States with equitable distribution laws such as North Dakota require divorcing couples to divide their marital property fairly. During a traditional court procedure, a judge may sign off on a divorce decree after two attorneys show the parties reached an agreement on a fair split.
A dispute concerning what represents fairness could turn divorce into a lengthy legal challenge. Couples may, however, turn to mediation or collaborative law to avoid conflicts, as described on the State of North Dakota Courts website. The out-of-court procedure generally allows couples to negotiate their property split through a mediator.
How marital and separate assets differ
When agreeing on dividing their marital assets fairly, some couples choose to sell them and split the proceeds. Separate property, which includes gifts, inheritances and assets owned before the marriage, does not generally require division. Income earned by each spouse before the marriage may also reflect separate property.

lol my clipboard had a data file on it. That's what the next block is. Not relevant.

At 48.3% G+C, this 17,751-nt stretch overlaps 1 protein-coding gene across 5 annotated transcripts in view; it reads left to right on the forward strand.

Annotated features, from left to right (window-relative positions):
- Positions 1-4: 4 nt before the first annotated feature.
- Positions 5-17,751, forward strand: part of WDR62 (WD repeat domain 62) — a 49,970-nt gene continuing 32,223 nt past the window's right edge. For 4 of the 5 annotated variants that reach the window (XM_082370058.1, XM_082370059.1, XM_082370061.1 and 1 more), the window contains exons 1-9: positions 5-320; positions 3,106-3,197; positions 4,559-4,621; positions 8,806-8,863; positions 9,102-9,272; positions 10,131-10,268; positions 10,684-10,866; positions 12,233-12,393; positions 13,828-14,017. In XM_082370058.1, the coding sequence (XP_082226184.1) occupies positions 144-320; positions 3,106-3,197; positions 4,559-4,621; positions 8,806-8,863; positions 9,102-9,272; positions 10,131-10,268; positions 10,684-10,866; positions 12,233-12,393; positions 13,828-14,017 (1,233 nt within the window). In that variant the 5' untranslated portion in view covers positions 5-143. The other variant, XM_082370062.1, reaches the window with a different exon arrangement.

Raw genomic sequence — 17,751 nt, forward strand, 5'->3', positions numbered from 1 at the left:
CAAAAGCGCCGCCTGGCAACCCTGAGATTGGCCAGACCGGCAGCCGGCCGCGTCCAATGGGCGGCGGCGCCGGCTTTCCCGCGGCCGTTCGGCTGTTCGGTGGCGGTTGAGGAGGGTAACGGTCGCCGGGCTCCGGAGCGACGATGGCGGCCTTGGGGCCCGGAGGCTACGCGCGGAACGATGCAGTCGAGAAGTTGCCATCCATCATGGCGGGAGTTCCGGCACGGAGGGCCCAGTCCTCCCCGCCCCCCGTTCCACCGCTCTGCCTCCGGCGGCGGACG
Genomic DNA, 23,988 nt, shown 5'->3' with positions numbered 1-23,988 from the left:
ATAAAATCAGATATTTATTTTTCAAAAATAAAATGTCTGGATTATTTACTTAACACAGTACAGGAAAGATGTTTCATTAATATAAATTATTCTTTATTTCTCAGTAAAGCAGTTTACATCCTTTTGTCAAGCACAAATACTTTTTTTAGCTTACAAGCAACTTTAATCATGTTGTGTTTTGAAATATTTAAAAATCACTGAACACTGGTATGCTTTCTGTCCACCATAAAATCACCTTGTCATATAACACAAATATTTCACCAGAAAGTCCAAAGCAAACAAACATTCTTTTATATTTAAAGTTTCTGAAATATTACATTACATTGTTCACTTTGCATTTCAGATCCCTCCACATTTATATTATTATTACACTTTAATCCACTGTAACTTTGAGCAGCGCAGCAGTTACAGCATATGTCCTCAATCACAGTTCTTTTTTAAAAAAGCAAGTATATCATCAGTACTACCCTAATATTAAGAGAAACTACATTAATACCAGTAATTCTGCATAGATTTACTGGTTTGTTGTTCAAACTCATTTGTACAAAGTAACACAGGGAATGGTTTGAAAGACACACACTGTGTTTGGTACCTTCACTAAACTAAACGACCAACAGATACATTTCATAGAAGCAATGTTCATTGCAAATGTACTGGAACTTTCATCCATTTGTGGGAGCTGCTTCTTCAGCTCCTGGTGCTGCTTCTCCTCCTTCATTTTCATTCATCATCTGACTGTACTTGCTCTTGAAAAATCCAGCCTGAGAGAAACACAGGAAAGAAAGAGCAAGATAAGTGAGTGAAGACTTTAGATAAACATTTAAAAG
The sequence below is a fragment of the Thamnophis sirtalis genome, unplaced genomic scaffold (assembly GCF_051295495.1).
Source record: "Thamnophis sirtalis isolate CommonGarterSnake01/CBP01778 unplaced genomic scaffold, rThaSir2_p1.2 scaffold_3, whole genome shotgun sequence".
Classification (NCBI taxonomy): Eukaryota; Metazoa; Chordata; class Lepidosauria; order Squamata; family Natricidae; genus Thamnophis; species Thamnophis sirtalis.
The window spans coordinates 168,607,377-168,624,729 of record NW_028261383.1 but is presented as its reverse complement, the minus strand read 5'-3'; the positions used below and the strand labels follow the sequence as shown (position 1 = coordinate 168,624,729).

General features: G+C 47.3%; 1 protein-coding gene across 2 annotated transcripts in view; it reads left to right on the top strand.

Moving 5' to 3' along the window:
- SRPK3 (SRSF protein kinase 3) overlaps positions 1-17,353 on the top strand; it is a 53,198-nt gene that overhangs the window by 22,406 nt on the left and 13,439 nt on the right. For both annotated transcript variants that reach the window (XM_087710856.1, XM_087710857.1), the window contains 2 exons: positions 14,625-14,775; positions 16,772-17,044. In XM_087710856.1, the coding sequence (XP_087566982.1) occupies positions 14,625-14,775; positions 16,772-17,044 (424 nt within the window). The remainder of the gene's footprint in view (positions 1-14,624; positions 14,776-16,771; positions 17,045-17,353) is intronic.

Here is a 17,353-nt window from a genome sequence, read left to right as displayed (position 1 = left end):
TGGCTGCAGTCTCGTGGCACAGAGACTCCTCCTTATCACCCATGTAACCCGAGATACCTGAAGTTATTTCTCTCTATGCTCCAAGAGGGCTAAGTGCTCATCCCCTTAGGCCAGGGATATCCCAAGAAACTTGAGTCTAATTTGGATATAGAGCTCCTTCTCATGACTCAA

Separate assets may, however, become part of a couple’s marital property by mixing a spouse’s separate money into a joint bank account. As noted by Forbes, bank statements or tax returns may prove whether separate assets commingled with marital property and require dividing.
When to choose mediation over a court procedure
Psychology Today notes that two divorcing spouses may become burdened by stress when discussing personal issues. A mediator may help to resolve issues such as child custody or keeping a marital home during emotionally-charged sessions.
Instead of dividing property fairly under a standard courtroom division, mediation involves two soon-to-be ex-spouses discussing their ownership of meaningful property. Once two parties sign an agreement to resolve their issues through collaborative law, the court does not intervene. A judge must, however, sign the final settlement agreement.